Investigating SRAM PUFs in large CPUs and GPUs

  • Pol Van Aubel
  • Daniel J. Bernstein
  • Ruben Niederhagen
Conference paper
Part of the Lecture Notes in Computer Science book series (LNCS, volume 9354)


Physically unclonable functions (PUFs) provide data that can be used for cryptographic purposes: on the one hand randomness for the initialization of random-number generators; on the other hand individual fingerprints for unique identification of specific hardware components. However, today’s off-the-shelf personal computers advertise randomness and individual fingerprints only in the form of additional or dedicated hardware.

This paper introduces a new set of tools to investigate whether intrinsic PUFs can be found in PC components that are not advertised as containing PUFs. In particular, this paper investigates AMD64 CPU registers as potential PUF sources in the operating-system kernel, the bootloader, and the system BIOS; investigates the CPU cache in the early boot stages; and investigates shared memory on Nvidia GPUs. This investigation found non-random non-fingerprinting behavior in several components but revealed usable PUFs in Nvidia GPUs.


Physically unclonable functions SRAM PUFs randomness hardware identification 


Unable to display preview. Download preview PDF.

Unable to display preview. Download preview PDF.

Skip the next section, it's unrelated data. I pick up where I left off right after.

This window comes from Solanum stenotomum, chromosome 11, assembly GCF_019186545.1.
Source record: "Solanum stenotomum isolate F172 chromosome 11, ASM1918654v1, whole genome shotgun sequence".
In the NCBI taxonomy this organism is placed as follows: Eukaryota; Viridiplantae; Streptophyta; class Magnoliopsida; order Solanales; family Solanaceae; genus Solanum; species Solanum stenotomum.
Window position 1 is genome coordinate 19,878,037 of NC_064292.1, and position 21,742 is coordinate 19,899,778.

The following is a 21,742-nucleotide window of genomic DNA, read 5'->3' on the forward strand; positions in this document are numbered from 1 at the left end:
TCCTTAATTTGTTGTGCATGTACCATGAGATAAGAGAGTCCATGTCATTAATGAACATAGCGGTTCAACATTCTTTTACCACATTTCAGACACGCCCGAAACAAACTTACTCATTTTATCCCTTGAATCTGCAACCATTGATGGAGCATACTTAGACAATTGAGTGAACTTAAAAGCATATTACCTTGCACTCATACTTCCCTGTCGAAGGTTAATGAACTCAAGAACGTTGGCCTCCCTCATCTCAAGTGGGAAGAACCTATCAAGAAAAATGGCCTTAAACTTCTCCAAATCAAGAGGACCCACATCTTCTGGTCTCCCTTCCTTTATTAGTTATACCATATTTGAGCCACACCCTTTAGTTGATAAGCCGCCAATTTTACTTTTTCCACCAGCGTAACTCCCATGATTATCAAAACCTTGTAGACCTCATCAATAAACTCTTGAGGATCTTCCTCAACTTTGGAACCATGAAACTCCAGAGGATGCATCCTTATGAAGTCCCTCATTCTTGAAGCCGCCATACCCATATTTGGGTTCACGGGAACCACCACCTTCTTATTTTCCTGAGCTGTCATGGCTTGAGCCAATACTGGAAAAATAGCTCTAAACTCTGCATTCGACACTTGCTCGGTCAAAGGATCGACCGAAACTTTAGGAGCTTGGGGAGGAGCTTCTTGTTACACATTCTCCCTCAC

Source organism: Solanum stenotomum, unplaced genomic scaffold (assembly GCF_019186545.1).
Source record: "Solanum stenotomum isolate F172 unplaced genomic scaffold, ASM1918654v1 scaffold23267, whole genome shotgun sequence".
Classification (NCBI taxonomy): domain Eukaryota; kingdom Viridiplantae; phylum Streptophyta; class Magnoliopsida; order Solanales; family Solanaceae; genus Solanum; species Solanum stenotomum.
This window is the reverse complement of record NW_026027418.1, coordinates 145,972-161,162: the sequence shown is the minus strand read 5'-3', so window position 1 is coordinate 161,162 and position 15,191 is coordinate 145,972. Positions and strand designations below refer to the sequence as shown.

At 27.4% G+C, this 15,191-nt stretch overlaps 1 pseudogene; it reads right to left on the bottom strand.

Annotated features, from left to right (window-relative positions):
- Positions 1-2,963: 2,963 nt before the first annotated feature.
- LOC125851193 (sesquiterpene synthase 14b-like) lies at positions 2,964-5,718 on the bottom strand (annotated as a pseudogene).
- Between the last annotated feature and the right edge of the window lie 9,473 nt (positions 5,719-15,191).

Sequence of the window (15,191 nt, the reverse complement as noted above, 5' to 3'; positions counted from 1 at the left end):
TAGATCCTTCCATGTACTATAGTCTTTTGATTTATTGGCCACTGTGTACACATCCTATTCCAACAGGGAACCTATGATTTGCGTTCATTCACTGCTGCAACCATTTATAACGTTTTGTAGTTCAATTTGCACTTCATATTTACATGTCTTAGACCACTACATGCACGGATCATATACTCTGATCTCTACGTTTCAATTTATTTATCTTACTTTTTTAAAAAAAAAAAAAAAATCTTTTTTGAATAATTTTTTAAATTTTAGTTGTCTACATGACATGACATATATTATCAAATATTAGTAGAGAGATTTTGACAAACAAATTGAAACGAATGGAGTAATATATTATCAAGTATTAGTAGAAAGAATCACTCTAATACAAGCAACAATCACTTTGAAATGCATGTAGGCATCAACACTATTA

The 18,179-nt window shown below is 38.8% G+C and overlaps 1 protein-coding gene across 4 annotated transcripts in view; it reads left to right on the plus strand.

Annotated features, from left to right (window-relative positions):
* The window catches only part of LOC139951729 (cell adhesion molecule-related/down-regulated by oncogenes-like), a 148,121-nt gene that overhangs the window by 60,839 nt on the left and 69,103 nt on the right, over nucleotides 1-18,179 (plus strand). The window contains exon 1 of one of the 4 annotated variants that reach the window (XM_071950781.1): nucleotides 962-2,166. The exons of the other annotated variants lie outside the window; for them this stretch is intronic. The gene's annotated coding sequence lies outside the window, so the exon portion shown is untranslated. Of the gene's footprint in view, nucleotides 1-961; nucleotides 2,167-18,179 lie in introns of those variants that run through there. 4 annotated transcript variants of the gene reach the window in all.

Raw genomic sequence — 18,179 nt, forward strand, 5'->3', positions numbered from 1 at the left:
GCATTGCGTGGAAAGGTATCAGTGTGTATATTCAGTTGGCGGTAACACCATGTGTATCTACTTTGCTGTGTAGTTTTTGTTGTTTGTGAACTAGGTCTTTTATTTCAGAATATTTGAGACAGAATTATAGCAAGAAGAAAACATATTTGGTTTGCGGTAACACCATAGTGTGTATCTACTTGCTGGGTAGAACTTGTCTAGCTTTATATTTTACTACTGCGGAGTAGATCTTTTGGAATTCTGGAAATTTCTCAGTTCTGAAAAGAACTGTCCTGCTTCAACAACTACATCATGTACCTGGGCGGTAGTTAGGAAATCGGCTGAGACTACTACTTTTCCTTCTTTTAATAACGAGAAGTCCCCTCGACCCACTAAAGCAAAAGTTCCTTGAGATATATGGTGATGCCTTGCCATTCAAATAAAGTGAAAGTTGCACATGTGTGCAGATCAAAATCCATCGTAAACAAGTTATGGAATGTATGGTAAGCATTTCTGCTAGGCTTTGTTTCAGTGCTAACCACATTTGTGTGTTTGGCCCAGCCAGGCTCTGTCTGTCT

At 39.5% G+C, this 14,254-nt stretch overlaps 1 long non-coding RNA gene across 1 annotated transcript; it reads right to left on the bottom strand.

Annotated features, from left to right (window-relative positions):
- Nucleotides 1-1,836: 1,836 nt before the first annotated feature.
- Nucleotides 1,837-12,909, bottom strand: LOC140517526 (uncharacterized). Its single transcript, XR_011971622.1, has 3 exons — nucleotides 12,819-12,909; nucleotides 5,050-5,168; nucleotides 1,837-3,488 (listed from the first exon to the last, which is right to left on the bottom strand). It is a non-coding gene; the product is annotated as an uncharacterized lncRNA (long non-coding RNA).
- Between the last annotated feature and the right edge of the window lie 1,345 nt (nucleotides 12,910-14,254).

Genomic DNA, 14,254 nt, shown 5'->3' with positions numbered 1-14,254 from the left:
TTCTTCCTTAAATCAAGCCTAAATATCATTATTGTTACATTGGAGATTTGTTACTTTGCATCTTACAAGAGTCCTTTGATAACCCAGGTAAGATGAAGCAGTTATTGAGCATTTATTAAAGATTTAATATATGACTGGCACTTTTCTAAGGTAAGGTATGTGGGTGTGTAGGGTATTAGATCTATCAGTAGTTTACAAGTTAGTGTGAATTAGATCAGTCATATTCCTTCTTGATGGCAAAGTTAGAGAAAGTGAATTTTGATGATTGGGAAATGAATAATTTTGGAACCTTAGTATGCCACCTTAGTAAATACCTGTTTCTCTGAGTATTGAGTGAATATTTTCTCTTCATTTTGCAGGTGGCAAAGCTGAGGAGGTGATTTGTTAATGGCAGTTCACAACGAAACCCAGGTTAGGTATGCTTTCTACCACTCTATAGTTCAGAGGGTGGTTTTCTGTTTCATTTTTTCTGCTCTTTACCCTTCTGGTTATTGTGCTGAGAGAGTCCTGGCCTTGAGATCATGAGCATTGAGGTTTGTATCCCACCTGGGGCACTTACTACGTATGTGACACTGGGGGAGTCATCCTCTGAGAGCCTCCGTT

1. 1.
    AGMA Urges Manufacturers to Take Steps to Protect Products from Counterfeiters, (October 2007)
  2. 2.
    AMD64 Architecture Programmer’s Manual Volume 2: System Programming. 3.23. AMD (May 2013) Google Scholar
  3. 3.
    BIOS and Kernel Developer’s Guide (BKDG) for AMD Family 14h Models00h-0Fh Processors. 3.13. AMD (February 2012)Google Scholar
  4. 4.
    van den Berg, R., Škorić, B., van der Leest, V.: Bias-based modeling and entropy analysis of PUFs. In: Armknecht, F., Seifert, J.-P. (eds.) Proceedings of Trust-Worthy Embedded Devices — TrustED 2013, pp. 13–20. ACM (2013)Google Scholar
  5. 5.
  6. 6.
    CUDA C Programming Guide: Design Guide. 7.0. Nvidia (March 2015)Google Scholar
  7. 7.
    Chauvet, J.-M., Mahe, E.: Secrets from the GPU. ArXiv e-prints (2013), See also: [17]. arXiv: 1305.3699Google Scholar
  8. 8.
    Di Pietro, R., Lombardi, F., Villani, A.: CUDA Leaks: Information Leakage in GPU Architectures. ArXiv e-prints (2013). arXiv: 1305.7383Google Scholar
  9. 9.
  10. 10.
    Gassend, B., Clarke, D., van Dijk, M., Devadas, S.: Silicon physical random functions. In: Atluri, V. (ed.) Proceedings of Computer and Communications Security — CCS 2002, pp. 148–160. ACM (2002)Google Scholar
  11. 11.
    Guajardo, J., Kumar, S.S., Schrijen, G.-J., Tuyls, P.: FPGA Intrinsic PUFs and Their Use for IP Protection. In: Paillier, P., Verbauwhede, I. (eds.) Workshop on Cryptographic Hardware and Embedded Systems — CHES 2007. LNCS, vol. 4727, pp. 63–80. Springer, Heidelberg (2007)Google Scholar
  12. 12.
    Heninger, N., Durumeric, Z., Wustrow, E., Alex Halderman, J.: Mining Your Ps and Qs: Detection of Widespread Weak Keys in Network Devices. In: Proceedings of the 21st USENIX Security Symposium, p. 35. USENIX Association (2012)Google Scholar
  13. 13.
  14. 14.